The September protest was also able to highlight was the influence these four media owners have over democracy in the UK and the revolving door between the police, the mainstream media, and the government. Only two weeks ago at the trial of 5 of the defendants involved in the September blockade, it was revealed that the Assistant Chief Constable of Hertfordshire Police ordered the removal of protesters from in front of the Murdoch owned printworks in Broxbourne on the say-so of the Home Secretary before he had received any information from the officers at the site. This was followed by an apparent ‘IT glitch’ that saw text messages from Priti Patel to senior officers wiped from their phones, which lawyers argue means the defendants cannot have a fair trial because the extent of alleged political interference is unknown. 
A spokesperson at Media Reform Coalition, said: “The Media Reform Coalition Report ‘Who Owns the UK Media?’ demonstrates the endemic problem of concentrated ownership across the UK media landscape. Concentrated ownership creates conditions in which wealthy individuals and organisations can amass vast political and economic power and distort the media landscape to suit their interests.
“Urgent action is needed both to remedy these high levels of concentration and to protect against further losses of media plurality and diversity. The coronavirus pandemic has made it clearer than ever how much we need accountable media institutions, run in the public interest, which help a divided society talk to each other and hold the powerful to account. Media institutions that act in the public interest, rather than the interests of politicians and governments, billionaire owners or powerful corporations. Without a media freed from corporate and government interests, democracy flounders and fails.” 
When corruption rules, the media is used as a mouthpiece for political influence. The papers politicise the climate and ecological crisis, encouraging readers to see it as a leftwing agenda, discouraging engagement with the crisis and preventing the conversation across the political spectrum about how to meet the challenges. Instead of outright denial, many of these papers have shifted their perspective into downplaying the severity of the risks we face and demonising those who speak out about it. Just last week the government’s own advisors, the Committee on Climate Change, said the UK government is failing to protect people from the fast-rising risks of the climate crisis, from deadly heatwaves to power blackouts. This week it was revealed that IPCC scientists are preparing a landmark report warning of a series of thresholds beyond which recovery from climate breakdown may become impossible.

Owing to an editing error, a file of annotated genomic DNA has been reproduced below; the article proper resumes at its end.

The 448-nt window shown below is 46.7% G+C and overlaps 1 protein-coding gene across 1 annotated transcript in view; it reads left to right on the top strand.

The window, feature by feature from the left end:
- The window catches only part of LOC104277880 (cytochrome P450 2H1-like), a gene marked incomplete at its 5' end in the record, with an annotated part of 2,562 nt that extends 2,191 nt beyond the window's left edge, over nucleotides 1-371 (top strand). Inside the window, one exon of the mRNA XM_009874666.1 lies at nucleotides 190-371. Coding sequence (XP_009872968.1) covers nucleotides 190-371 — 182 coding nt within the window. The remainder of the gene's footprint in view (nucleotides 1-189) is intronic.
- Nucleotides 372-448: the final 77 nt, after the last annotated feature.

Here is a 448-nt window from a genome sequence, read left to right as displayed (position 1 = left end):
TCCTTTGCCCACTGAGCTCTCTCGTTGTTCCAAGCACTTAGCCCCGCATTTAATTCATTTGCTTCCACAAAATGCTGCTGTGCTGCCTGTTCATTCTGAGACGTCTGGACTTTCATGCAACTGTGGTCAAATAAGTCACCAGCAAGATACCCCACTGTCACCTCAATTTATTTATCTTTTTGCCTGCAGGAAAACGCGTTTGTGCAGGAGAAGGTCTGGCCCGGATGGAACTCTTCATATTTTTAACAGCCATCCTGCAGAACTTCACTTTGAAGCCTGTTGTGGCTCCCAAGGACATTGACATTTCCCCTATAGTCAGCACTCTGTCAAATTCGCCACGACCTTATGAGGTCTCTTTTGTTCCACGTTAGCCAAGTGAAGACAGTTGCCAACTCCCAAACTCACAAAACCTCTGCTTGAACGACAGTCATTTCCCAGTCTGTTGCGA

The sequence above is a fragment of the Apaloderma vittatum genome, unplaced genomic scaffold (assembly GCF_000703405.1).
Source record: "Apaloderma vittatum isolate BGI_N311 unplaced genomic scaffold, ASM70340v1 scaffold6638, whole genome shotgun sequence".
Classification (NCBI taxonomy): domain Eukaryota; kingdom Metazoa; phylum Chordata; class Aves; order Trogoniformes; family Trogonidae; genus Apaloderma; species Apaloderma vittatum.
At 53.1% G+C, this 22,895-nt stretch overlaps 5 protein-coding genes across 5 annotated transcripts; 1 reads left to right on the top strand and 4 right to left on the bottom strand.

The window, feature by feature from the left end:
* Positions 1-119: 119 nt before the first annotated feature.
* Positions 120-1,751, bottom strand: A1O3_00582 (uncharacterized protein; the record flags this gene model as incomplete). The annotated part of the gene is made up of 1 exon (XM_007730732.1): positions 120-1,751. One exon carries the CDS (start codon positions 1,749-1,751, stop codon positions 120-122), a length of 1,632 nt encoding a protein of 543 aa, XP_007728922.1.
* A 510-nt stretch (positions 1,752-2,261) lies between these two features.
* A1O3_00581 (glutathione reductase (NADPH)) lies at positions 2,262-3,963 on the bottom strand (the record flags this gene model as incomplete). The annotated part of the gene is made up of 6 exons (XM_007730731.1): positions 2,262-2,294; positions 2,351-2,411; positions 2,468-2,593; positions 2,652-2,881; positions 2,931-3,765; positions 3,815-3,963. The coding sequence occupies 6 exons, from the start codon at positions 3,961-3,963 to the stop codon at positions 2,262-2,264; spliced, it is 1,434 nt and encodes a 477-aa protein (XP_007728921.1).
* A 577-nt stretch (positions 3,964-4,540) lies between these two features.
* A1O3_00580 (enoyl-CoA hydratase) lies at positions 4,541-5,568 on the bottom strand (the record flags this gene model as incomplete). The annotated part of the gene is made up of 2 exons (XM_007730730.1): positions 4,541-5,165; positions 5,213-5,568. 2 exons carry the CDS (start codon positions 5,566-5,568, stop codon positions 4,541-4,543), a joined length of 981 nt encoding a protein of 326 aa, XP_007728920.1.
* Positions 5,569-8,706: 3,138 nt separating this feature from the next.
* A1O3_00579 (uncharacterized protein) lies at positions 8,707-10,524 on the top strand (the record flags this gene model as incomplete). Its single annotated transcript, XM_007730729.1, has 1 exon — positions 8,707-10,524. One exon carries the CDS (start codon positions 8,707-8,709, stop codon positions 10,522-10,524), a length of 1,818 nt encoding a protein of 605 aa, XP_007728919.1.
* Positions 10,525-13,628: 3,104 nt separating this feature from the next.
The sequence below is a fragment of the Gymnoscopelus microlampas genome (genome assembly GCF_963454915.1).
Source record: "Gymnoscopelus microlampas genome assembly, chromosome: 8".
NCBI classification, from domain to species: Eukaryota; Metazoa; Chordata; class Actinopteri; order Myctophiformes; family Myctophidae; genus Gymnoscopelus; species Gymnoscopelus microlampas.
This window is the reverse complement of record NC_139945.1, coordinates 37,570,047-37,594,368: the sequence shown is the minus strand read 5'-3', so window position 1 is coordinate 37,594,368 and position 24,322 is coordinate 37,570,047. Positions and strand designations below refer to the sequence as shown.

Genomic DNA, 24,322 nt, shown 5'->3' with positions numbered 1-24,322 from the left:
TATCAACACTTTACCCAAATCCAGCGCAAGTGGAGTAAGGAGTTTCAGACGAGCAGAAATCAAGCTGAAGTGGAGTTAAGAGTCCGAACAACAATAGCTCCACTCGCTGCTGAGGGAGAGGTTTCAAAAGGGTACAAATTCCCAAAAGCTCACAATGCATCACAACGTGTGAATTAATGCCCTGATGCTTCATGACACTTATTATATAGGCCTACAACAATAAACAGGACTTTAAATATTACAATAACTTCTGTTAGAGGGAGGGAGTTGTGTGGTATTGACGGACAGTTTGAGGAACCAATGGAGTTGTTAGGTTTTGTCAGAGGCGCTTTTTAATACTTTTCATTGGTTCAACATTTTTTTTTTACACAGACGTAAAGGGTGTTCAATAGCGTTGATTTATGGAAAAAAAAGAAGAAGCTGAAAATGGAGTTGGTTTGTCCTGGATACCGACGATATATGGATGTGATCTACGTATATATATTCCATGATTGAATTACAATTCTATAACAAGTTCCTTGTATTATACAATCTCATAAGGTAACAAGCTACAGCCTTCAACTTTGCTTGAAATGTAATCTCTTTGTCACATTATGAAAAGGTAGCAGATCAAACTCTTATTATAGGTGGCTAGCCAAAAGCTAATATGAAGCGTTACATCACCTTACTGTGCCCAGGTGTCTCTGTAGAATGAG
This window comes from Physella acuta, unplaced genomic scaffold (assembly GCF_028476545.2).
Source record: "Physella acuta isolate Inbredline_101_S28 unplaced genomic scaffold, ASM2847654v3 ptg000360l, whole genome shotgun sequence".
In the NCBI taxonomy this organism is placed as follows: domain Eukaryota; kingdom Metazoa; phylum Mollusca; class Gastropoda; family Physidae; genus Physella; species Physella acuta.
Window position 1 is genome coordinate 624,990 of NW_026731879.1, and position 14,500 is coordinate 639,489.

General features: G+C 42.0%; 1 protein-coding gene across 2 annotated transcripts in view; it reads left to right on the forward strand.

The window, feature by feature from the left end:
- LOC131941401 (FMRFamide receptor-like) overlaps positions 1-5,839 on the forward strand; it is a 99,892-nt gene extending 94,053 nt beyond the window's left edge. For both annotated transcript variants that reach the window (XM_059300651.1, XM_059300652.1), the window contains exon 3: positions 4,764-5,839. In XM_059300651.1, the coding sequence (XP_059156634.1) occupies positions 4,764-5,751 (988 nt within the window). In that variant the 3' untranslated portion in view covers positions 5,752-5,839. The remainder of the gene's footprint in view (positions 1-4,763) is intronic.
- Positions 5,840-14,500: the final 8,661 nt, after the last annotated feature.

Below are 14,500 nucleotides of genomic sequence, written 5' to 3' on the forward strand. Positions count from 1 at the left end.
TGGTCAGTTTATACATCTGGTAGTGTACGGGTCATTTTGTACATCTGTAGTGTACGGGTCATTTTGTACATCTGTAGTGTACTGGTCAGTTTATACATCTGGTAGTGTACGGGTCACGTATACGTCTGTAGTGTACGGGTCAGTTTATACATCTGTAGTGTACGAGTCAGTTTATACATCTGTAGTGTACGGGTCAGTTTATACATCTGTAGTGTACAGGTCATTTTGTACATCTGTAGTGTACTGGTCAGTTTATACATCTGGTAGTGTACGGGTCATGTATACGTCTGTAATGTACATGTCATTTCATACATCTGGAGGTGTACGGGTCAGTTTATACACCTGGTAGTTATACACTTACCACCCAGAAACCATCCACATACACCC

Members of Extinction Rebellion also visited the building which houses the Telegraph this morning but were stopped by police before they could dump a further 7 tons.
Notes to Editors
 A short list of delay:
ABOUT EXTINCTION REBELLION
Time has almost entirely run out to address the ecological crisis which is upon us, including the 6th mass species extinction, global pollution, and increasingly rapid climate change. If urgent and radical action isn’t taken, we’re heading towards 4˚C warming, and the societal collapse and mass loss of life that that implies. The younger generation, racially marginalised communities and the Global South are on the front-line. No-one will escape the devastating impacts.
Extinction Rebellion believes it is a citizen’s duty to rebel, using peaceful civil disobedience, when faced with criminal inactivity by their Government.
Extinction Rebellion’s key demands are:
- Government must tell the truth by declaring a climate and ecological emergency, working with other institutions to communicate the urgency for change.
- Government must act now to halt biodiversity loss and reduce greenhouse gas emissions to net zero by 2025.
- Government must create and be led by the decisions of a Citizens’ Assembly on climate and ecological justice.